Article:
Teams may enter up to two cars on a given car number. The second "backup" car is given that number followed by a "T". For example the two cars for the #2 team would be numbered #2 and #2T. Both cars may be practiced during the month, or even simultaneously. Additionally, as the month wears on a "T car" may be split off into its own entry with another number or sold to another team who may have lost its primary car and does not have a backup.
All cars must pass a rigorous technical inspection before receiving a sticker signifying that the car is eligible to practice. Prior to and following qualification attempts, cars must pass another inspection. The first inspection is focused on safety aspects while the second is largely to detect deviations from the performance guidelines set forth by the league.
For more information, see Indianapolis 500 pole-sitters
Throughout the years the race has used a number of qualifying procedures. The current four-lap (ten-mile) qualifying distance was first introduced in 1920, and has been used each year since 1939. For most of the post-WWII era, each car, regardless of driver, was allotted three qualifying attempts to make the traditional field of 33.
Drivers line up by speed rank in the order of the day they qualified. In 2009, four days of time trials were used: the Saturday & Sunday two weeks before the race, and the Saturday & Sunday one week before the race. The fastest qualifier on the first day of time trials (nicknamed "Pole day") wins the pole position. The polesitter at Indianapolis is held in high prestige. Drivers who qualify on the second day of time trials line up behind the first-day qualifiers. Third day qualifiers line up behind the second day qualifiers, followed by the fourth day (nicknamed "Bump day") qualifiers. Once the field is filled to 33, the slowest car, regardless of the day it qualified, is "on the bubble." If another car qualifies faster, he/she will bump the slowest driver out of the field.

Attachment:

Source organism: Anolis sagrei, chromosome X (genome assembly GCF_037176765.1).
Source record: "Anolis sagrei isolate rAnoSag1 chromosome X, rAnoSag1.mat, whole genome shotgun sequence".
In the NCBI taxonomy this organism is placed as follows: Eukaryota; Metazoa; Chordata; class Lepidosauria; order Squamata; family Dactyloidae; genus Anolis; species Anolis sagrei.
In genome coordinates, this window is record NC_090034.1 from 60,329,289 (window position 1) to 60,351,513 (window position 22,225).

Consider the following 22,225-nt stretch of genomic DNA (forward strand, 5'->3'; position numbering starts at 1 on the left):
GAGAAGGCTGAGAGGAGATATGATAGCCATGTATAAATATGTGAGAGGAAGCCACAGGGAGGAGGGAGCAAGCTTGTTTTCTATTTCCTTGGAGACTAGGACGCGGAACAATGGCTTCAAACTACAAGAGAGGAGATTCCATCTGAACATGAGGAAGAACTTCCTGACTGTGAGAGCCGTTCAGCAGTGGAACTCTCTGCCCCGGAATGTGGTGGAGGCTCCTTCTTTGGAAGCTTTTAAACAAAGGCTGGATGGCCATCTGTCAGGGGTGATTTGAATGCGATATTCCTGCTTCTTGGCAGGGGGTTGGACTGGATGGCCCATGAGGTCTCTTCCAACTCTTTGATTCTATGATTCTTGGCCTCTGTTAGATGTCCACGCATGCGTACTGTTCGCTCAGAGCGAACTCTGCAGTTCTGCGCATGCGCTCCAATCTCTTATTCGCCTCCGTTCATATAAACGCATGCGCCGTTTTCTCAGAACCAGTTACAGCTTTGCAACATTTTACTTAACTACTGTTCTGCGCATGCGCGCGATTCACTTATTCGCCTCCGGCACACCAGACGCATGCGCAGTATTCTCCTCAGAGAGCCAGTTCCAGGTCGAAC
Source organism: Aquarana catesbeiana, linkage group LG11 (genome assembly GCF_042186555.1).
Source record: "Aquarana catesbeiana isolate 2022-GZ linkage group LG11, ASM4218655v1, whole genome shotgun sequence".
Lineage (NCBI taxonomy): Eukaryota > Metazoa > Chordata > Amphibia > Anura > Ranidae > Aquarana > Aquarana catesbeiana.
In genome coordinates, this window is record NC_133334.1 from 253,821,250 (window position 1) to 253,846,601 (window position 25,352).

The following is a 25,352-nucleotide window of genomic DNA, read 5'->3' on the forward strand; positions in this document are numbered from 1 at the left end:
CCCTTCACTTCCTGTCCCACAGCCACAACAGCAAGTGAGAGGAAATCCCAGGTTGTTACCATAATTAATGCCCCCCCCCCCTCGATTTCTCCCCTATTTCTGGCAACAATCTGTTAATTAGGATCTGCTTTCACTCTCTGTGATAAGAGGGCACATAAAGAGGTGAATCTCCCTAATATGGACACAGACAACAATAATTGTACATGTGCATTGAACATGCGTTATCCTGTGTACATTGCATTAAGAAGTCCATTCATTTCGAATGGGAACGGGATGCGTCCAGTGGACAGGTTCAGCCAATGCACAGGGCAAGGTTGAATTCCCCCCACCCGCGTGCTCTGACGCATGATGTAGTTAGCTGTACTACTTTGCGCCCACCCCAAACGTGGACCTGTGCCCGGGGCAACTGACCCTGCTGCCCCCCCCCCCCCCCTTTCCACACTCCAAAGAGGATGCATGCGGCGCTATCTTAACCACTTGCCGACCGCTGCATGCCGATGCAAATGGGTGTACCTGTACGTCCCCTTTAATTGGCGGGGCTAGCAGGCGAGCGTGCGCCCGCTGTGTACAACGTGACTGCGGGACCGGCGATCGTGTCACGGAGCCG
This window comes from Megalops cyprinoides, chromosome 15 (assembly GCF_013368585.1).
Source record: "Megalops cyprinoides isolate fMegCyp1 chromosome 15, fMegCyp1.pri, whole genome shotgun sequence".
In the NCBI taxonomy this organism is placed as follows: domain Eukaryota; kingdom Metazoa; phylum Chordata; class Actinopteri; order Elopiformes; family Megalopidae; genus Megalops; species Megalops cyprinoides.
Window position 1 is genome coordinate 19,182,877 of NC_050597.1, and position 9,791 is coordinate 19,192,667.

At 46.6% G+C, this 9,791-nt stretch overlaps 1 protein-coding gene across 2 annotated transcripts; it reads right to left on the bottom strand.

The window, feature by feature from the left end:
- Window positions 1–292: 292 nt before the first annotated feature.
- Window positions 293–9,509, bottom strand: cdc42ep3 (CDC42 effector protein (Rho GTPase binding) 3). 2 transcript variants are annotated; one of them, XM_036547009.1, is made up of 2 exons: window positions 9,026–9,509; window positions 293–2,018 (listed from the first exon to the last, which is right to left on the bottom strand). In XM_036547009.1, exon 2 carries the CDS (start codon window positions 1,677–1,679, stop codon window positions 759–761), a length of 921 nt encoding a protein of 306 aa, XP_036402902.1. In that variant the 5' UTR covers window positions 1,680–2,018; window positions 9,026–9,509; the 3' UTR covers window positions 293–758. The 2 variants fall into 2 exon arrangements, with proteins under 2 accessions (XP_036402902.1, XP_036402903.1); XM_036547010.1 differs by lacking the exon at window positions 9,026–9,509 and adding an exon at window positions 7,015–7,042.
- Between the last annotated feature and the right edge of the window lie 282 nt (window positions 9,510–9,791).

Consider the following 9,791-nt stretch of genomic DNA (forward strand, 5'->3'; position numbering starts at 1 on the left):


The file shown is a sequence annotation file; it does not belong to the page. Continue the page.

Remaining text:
From 2005-2009, the four days of qualifying were split up to generate bumping on all four days:
Starting in 2010, the event will trim down to only two days of time trials: the Saturday & Sunday one weekend before the race. The qualifying was conducted in a similar fashion from 1998-2000.
Many people promote and share information about the Indy 500 and its memorabilia collecting. The National Indy 500 Collectors Club is an independent active organization that has been dedicated to support such activities. The organization was established January 1, 1985 in Indianapolis by its founder John Blazier and includes an experienced membership available for discussion and advice on Indy 500 memorabilia trading and Indy 500 questions in general.
The Indianapolis 500 has been the subject of several films, and has experienced countless references in television, movies, and other media.
See main article: Indianapolis 500 in film and media
Louis Meyer requested a glass of buttermilk after winning his second Indy 500 race in 1933. After winning his third title in 1936, he requested another glass but instead received a bottle. He was captured by a photographer in the act of swigging from the bottle while holding up three fingers to signify the third win. A local dairy company executive recognized the marketing opportunity in the image and, being unaware Meyer was drinking buttermilk, offered a bottle of milk to the winners of future races. Milk has been presented each year since then apart from 1947–1955. Modern drivers are offered a choice of whole, 2%, and skim.
Indy: The Race and Ritual of the Indianapolis 500, Second Edition, Terry Reed, 2005
IndyCar Series races
The Indy 500 is an automobile race held at the Indianapolis Motor Speedway in Speedway, Indiana, which is near Indianapolis, Indiana. It is the biggest racing event in the world. Every year more than 200,000 people come there to watch the race. It occurs once a year on the day before Memorial Day.